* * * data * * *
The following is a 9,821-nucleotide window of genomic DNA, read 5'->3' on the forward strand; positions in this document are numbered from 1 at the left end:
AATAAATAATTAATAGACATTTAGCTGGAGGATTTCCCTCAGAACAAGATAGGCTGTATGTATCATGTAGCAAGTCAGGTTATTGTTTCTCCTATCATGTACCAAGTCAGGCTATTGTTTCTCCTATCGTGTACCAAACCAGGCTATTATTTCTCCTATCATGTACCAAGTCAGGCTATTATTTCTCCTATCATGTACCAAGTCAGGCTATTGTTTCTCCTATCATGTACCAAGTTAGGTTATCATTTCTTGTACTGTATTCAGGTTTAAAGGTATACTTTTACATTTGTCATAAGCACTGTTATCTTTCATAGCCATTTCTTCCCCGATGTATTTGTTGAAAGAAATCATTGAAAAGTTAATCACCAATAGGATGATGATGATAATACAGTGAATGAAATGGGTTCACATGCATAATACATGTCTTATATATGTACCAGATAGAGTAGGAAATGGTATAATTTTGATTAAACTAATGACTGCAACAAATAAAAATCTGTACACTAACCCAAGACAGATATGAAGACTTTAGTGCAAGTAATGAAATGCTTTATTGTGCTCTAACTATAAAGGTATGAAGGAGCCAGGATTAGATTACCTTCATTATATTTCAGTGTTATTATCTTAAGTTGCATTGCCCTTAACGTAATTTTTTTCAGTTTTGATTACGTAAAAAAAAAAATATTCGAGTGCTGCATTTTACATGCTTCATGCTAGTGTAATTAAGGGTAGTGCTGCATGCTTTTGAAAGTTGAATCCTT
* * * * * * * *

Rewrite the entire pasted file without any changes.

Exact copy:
The following is a 9,821-nucleotide window of genomic DNA, read 5'->3' on the forward strand; positions in this document are numbered from 1 at the left end:
AATAAATAATTAATAGACATTTAGCTGGAGGATTTCCCTCAGAACAAGATAGGCTGTATGTATCATGTAGCAAGTCAGGTTATTGTTTCTCCTATCATGTACCAAGTCAGGCTATTGTTTCTCCTATCGTGTACCAAACCAGGCTATTATTTCTCCTATCATGTACCAAGTCAGGCTATTATTTCTCCTATCATGTACCAAGTCAGGCTATTGTTTCTCCTATCATGTACCAAGTTAGGTTATCATTTCTTGTACTGTATTCAGGTTTAAAGGTATACTTTTACATTTGTCATAAGCACTGTTATCTTTCATAGCCATTTCTTCCCCGATGTATTTGTTGAAAGAAATCATTGAAAAGTTAATCACCAATAGGATGATGATGATAATACAGTGAATGAAATGGGTTCACATGCATAATACATGTCTTATATATGTACCAGATAGAGTAGGAAATGGTATAATTTTGATTAAACTAATGACTGCAACAAATAAAAATCTGTACACTAACCCAAGACAGATATGAAGACTTTAGTGCAAGTAATGAAATGCTTTATTGTGCTCTAACTATAAAGGTATGAAGGAGCCAGGATTAGATTACCTTCATTATATTTCAGTGTTATTATCTTAAGTTGCATTGCCCTTAACGTAATTTTTTTCAGTTTTGATTACGTAAAAAAAAAAATATTCGAGTGCTGCATTTTACATGCTTCATGCTAGTGTAATTAAGGGTAGTGCTGCATGCTTTTGAAAGTTGAATCCTT